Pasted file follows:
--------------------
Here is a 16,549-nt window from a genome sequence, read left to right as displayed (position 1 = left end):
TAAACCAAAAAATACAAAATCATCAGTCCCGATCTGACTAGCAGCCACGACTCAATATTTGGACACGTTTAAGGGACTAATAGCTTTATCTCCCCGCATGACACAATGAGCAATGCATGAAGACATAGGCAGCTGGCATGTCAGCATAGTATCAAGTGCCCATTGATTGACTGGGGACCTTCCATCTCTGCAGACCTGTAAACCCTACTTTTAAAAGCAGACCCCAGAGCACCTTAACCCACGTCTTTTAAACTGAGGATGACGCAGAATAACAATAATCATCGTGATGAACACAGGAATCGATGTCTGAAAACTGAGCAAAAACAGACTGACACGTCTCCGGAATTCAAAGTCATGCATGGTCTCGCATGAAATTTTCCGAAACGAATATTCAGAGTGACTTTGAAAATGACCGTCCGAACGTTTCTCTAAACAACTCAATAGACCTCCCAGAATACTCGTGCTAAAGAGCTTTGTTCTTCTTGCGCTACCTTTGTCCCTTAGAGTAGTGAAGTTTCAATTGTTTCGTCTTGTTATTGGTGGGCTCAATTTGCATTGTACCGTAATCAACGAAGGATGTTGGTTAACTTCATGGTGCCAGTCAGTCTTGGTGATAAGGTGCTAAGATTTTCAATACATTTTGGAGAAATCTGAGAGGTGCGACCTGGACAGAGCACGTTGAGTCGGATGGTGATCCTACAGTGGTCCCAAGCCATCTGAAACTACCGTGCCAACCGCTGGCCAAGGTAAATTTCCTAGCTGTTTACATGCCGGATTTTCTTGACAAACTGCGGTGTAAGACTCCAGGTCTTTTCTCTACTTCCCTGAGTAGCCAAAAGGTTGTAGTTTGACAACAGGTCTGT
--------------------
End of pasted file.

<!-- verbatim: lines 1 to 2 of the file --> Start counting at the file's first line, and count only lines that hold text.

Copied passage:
Here is a 16,549-nt window from a genome sequence, read left to right as displayed (position 1 = left end):
TAAACCAAAAAATACAAAATCATCAGTCCCGATCTGACTAGCAGCCACGACTCAATATTTGGACACGTTTAAGGGACTAATAGCTTTATCTCCCCGCATGACACAATGAGCAATGCATGAAGACATAGGCAGCTGGCATGTCAGCATAGTATCAAGTGCCCATTGATTGACTGGGGACCTTCCATCTCTGCAGACCTGTAAACCCTACTTTTAAAAGCAGACCCCAGAGCACCTTAACCCACGTCTTTTAAACTGAGGATGACGCAGAATAACAATAATCATCGTGATGAACACAGGAATCGATGTCTGAAAACTGAGCAAAAACAGACTGACACGTCTCCGGAATTCAAAGTCATGCATGGTCTCGCATGAAATTTTCCGAAACGAATATTCAGAGTGACTTTGAAAATGACCGTCCGAACGTTTCTCTAAACAACTCAATAGACCTCCCAGAATACTCGTGCTAAAGAGCTTTGTTCTTCTTGCGCTACCTTTGTCCCTTAGAGTAGTGAAGTTTCAATTGTTTCGTCTTGTTATTGGTGGGCTCAATTTGCATTGTACCGTAATCAACGAAGGATGTTGGTTAACTTCATGGTGCCAGTCAGTCTTGGTGATAAGGTGCTAAGATTTTCAATACATTTTGGAGAAATCTGAGAGGTGCGACCTGGACAGAGCACGTTGAGTCGGATGGTGATCCTACAGTGGTCCCAAGCCATCTGAAACTACCGTGCCAACCGCTGGCCAAGGTAAATTTCCTAGCTGTTTACATGCCGGATTTTCTTGACAAACTGCGGTGTAAGACTCCAGGTCTTTTCTCTACTTCCCTGAGTAGCCAAAAGGTTGTAGTTTGACAACAGGTCTGT